Apparently Frontline Studios made such an impression with Sudoku Mania -- easily the worst of the batch of Suduko games for the Nintendo DS -- that Crave Games decided to hire the development team for another Sudoku game for the Nintendo DS. Sudokuro is another quickie game capitalizing on the newspaper puzzle craze, but this time it's got the added Kakuro math-like Sudoku game. Anyway you cut it, Sudokuro is a waste of cartridge silicon and plastic -- not only does it not do anything new in a library already filled with Sudoku games, it does it even worse than Sudoku Mania with the same awful interface...but now with horrible handwriting recognition. Pass.
By now you should already know what Sudoku is, so I'm not going to waste time telling you about how you arrange numbers in a grid, and that the numbers can't repeat in the same row, column or quadrant. What you might not already know is Kakuro, a form of Sudoku that involves using the clues on the column and row to assign the non-repeating number in a way that it all adds up to the given clue. The required math does make Kakuro a little more complicated and less fun, but for those who've been there done that with Sudoku it's something different.
But with the gazillions of Sudoku games already on the Nintendo DS, how does Crave make its Sudoku game stand out above the rest? By making it just as crappy -- no, scratch that, even crappier -- than what's considered the crappiest Sudoku game on the system. The UFO Interactive-published Sudoku Mania and its awful user interface were used as Sudokuro's foundation. Maybe the programmer took our complaints of the piss-poor touch-screen navigation to heart, as the only real enhancement is optional handwriting recognition. Clearly this option was programmed by a first-year computer engineer -- the game only has to recognize nine different characters, and yet it still has a hard time seeing the number 2 if you've drawn it with a little loop...or the number 5 without a hard line at the top. Luckily this is merely an option, so anyone stuck with a copy of this game can choose the more basic "touch the number" option instead.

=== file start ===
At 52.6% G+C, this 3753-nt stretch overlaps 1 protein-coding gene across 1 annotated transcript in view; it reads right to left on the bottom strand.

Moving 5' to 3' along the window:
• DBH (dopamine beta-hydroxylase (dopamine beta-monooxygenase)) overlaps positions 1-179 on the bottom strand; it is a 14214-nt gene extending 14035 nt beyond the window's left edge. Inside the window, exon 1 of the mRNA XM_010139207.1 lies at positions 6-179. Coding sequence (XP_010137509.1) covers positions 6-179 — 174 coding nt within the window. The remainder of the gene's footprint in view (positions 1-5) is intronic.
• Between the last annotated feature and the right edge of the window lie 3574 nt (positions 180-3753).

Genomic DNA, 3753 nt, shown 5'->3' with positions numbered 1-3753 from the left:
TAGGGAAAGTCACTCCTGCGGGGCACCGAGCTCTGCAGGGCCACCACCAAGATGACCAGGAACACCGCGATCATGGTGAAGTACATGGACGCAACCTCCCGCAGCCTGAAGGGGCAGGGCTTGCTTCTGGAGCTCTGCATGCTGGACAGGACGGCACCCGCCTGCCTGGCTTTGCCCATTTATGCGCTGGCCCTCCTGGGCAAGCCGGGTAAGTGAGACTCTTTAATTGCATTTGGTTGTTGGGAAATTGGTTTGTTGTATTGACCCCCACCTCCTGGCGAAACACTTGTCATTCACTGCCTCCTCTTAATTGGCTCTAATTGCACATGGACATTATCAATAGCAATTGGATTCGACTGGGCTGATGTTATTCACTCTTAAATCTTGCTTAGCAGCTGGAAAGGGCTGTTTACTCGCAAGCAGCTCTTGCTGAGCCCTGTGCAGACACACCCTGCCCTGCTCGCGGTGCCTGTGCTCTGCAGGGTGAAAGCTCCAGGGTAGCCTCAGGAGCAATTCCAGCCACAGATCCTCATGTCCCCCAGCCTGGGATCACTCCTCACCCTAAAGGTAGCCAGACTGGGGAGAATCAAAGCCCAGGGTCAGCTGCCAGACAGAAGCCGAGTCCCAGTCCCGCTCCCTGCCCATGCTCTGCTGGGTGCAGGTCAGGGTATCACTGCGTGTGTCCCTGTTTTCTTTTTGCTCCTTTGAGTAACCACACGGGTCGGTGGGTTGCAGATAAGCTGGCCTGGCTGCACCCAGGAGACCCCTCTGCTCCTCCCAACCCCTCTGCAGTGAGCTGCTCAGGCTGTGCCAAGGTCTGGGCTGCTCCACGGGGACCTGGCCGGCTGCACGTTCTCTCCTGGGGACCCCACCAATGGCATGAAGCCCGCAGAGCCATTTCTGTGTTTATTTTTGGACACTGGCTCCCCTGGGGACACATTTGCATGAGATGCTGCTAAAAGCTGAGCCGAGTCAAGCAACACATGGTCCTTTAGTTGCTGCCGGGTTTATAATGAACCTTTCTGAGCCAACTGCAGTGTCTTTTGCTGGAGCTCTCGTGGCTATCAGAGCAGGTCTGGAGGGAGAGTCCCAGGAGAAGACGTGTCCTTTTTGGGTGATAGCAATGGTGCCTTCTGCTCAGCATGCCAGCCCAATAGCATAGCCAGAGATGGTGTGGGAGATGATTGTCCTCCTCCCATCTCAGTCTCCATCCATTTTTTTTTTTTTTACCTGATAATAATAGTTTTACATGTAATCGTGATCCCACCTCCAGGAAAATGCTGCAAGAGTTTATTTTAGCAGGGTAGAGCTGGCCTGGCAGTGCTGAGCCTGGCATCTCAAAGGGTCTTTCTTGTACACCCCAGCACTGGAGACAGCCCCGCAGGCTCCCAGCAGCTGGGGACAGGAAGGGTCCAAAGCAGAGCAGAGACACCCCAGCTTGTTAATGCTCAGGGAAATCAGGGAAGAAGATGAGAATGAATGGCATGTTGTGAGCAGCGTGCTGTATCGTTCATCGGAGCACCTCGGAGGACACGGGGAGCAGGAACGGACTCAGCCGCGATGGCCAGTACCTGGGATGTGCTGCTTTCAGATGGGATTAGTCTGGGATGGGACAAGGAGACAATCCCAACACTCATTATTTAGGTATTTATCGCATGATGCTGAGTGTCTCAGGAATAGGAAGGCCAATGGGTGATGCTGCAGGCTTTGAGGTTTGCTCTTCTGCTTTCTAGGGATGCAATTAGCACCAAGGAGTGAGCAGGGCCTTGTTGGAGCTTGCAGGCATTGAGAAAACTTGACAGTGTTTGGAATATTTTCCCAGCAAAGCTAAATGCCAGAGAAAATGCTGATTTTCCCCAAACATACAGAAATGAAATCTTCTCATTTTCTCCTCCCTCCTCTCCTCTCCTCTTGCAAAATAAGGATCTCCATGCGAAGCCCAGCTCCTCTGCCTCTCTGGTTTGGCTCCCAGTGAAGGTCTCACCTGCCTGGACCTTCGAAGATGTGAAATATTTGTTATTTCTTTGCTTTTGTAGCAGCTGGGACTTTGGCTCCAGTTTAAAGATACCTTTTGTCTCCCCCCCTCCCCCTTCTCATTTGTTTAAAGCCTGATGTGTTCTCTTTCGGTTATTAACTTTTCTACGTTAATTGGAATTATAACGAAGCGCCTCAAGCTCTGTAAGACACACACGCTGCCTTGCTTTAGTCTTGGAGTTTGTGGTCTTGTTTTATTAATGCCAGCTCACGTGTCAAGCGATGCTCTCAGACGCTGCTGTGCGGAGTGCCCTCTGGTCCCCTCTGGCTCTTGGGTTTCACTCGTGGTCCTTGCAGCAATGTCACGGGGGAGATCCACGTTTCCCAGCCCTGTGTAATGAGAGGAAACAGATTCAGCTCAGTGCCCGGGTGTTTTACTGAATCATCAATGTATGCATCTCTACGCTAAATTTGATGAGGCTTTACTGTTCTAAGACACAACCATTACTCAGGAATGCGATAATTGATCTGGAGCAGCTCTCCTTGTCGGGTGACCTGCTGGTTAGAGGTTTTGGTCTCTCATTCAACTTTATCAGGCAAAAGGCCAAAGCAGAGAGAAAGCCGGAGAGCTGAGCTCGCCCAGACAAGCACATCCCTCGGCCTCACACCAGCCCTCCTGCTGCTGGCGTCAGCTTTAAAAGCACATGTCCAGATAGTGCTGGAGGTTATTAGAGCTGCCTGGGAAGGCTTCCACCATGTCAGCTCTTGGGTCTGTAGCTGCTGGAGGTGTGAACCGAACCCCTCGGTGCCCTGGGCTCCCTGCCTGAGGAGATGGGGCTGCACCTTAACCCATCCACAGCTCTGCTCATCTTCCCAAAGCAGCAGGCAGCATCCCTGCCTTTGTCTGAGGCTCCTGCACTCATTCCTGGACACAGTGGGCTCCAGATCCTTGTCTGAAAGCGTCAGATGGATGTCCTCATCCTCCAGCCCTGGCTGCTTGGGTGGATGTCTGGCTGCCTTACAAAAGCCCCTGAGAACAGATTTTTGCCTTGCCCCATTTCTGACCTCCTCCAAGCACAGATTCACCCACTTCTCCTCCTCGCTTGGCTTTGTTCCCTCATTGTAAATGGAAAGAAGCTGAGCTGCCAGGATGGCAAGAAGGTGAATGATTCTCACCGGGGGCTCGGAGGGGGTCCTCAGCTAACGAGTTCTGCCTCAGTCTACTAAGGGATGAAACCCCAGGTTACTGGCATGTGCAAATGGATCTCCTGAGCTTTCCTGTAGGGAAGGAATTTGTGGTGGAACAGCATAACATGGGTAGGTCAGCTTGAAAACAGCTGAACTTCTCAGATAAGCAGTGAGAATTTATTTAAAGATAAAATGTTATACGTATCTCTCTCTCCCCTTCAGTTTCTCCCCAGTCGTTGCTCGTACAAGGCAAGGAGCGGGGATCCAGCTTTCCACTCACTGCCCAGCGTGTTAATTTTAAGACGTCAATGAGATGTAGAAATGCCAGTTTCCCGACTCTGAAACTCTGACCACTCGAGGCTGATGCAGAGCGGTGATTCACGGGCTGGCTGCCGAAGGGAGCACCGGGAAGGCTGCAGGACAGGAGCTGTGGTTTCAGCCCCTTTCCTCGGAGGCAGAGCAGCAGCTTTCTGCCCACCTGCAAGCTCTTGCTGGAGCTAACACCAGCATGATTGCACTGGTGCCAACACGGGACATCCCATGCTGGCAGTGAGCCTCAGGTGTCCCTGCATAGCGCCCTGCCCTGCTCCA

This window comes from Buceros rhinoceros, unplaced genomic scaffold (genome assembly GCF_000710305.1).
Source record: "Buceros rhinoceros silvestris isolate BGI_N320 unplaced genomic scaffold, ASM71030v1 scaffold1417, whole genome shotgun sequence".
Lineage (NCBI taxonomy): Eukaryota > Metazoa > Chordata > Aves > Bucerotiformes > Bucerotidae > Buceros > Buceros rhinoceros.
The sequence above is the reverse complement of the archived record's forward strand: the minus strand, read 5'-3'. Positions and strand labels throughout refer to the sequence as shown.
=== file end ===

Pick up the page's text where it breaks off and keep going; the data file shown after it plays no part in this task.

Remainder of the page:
Everything bad about Sudoku Mania applies to Sudokuro. Along with the awful use of the Nintendo DS touch screen, you still can't put in tiny numerical notes in the squares, an integral part of any Sudoku strategy. There's barely any training involved, instead shoving any sort of instructions into a hard-to-follow "Hint" option. And while we can understand why some Nintendo DS games have load times before booting to the gameplay, it's almost unacceptable to see such a simple game that's nothing but grids and numbers plagued with unnecessary load screens.
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